Wednesday, 23 July 2008

The Human Genome: An overview (Part 1)

The human genome is the sum total of the DNA in our 46 chromosomes (22 pairs plus two sex chromosomes). Approach it as a layman, however, and you may be in for some surprises.

There are about 3.2 billion base pairs in the human genome. In the previous post, we saw what a nucleotide looks like, with a nitrogenous base at one end. Our DNA is double-stranded, which means that it is structured with two strands facing one another, with the bases on the inside, each pointing towards the other. The bases pair up, though - an A must always face a T (and vice versa), and a C must always face a G (and vice versa). Thus we have "base pairs". Since they are complementary, each base carries as much information as a pair of bases (i.e. even if you only knew one half of the base pair, you could always work out what the other was) but most facts about nucleotides still quantify them in "base pairs" anyway and we'll follow this convention.

And what do these base pairs code for? Now comes the shock.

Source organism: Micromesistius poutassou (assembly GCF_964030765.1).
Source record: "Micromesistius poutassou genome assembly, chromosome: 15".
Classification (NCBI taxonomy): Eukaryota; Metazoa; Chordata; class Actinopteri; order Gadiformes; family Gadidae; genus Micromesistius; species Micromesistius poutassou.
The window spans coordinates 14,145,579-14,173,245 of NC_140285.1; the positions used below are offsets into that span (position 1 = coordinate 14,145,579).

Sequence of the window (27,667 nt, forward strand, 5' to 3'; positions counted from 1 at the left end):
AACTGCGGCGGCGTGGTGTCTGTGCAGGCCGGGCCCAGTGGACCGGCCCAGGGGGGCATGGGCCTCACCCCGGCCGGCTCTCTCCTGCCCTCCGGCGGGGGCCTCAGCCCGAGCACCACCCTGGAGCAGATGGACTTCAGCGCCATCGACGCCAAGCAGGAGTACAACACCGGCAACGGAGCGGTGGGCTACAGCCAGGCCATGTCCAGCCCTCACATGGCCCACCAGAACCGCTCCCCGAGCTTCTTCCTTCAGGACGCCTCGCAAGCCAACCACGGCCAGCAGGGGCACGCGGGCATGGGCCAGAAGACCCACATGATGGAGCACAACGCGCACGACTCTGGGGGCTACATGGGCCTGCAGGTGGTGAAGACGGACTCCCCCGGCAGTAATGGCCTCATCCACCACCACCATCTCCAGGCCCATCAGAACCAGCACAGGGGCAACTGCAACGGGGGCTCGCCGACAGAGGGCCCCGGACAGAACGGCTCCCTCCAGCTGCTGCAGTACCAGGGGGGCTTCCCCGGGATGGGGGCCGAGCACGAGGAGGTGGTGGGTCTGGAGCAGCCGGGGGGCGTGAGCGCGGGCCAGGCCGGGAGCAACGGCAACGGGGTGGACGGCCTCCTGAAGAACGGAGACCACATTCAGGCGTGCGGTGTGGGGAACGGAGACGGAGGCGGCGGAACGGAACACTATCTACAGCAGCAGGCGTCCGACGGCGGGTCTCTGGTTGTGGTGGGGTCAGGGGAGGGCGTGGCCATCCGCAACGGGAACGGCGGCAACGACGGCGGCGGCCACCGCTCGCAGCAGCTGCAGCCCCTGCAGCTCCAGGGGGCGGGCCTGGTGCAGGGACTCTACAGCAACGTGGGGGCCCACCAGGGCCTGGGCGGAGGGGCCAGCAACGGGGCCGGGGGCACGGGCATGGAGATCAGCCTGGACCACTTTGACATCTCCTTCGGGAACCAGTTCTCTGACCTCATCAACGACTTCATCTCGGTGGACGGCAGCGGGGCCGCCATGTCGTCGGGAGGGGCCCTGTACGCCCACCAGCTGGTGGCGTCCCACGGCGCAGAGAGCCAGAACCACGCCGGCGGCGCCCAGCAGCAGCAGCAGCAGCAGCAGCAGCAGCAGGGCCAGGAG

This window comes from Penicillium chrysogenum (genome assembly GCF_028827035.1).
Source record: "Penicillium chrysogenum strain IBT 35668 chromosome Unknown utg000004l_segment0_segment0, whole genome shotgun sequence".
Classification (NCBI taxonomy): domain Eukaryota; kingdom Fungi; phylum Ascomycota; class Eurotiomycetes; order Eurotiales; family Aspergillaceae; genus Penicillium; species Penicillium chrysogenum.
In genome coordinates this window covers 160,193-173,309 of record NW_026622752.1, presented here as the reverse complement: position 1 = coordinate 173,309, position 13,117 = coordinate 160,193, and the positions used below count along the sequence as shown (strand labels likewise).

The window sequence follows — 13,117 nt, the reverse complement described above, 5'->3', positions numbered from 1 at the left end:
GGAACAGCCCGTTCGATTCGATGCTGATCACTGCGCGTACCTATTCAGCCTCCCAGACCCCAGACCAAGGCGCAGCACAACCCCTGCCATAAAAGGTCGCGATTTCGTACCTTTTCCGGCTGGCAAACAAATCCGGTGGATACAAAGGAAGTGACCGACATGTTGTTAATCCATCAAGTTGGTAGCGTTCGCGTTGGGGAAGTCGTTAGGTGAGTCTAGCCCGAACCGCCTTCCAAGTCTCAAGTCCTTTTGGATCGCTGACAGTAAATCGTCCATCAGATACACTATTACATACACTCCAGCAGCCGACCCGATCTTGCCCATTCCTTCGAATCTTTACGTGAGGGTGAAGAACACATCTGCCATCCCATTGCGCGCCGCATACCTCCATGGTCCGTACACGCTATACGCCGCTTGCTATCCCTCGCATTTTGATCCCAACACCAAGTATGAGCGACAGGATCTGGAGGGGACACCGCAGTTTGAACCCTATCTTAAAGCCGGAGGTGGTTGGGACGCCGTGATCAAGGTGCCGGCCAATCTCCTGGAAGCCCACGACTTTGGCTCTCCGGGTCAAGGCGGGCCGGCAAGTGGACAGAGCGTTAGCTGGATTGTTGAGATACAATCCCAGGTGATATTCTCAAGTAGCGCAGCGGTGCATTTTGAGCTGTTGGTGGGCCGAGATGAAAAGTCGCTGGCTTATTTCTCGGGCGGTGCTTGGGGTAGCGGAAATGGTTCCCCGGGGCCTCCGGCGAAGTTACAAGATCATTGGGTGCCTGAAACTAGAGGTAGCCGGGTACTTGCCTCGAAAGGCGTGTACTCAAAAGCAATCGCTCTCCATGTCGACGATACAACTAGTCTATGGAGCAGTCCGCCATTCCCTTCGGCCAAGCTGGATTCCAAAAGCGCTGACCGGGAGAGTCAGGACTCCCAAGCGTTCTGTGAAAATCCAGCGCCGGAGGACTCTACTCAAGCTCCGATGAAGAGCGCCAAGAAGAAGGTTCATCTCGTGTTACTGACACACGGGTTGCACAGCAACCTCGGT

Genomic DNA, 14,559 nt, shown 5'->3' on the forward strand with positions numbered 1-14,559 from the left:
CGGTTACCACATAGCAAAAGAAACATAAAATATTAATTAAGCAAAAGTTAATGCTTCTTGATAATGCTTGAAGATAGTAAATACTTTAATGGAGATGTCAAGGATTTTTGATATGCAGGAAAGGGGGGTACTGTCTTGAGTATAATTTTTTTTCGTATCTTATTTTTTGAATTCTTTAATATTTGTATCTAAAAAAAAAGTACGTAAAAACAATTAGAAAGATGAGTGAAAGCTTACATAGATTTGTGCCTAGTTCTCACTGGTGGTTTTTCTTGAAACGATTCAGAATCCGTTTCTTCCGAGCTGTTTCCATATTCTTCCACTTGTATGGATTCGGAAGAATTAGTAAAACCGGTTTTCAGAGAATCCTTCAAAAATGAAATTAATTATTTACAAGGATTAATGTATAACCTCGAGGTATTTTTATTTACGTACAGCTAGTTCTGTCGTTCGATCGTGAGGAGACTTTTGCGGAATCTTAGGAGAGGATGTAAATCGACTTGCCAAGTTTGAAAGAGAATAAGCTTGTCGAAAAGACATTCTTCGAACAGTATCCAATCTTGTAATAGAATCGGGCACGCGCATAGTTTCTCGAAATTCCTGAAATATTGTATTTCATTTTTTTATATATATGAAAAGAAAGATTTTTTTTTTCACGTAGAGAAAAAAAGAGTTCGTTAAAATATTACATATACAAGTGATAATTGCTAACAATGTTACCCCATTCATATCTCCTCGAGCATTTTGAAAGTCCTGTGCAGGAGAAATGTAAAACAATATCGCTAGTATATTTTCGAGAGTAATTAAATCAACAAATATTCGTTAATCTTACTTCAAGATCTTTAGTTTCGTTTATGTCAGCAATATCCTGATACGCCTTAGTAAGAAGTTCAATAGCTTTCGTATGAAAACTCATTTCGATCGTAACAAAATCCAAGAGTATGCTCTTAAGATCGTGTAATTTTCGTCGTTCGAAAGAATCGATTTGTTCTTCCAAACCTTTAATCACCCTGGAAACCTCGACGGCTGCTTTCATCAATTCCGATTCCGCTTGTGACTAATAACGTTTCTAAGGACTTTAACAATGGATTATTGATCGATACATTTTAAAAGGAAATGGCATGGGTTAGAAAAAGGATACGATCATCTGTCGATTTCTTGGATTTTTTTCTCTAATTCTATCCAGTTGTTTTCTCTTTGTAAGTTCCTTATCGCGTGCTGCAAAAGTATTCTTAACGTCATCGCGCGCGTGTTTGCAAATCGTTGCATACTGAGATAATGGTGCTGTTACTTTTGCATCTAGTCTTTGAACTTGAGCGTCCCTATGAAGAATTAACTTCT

Almost everybody has heard of genes, and of course genes code for mRNA (and tRNA and rRNA). Of the mRNA that is destined to become a protein, only a fraction of it counts as useful - areas of the molecule called introns are excised before it leaves the nucleus, leaving only the remaining exons to be translated into a protein. Proteins are ubiquitous, and include the keratin of our skin, the haemoglobin in our red blood cells, and the collagen in our tendons and ligaments. Even more importantly, they also act as enzymes, controlling the reaction rate of almost every one of the chemical reactions that take place in our bodies. Thus, they fundamentally control our body's development and maintenance. In short, our exons are the basis of what makes us... us. (This doesn't exclude a substantial environmental say, naturally, nor large epigenetic effects.)

So, you'd expect our exons to comprise most of our genomes, right? After all, they are the single most important part of it. But, alas for our suppositions, it turns out that exons comprise only...


That's it. Really.

If you are fresh to this news, your mind will no doubt hastily throw up a follow-up question: what the hell is the rest of our genome for then? Why on earth would 98.5% of our genome appear to be useless?

We'll answer that next.

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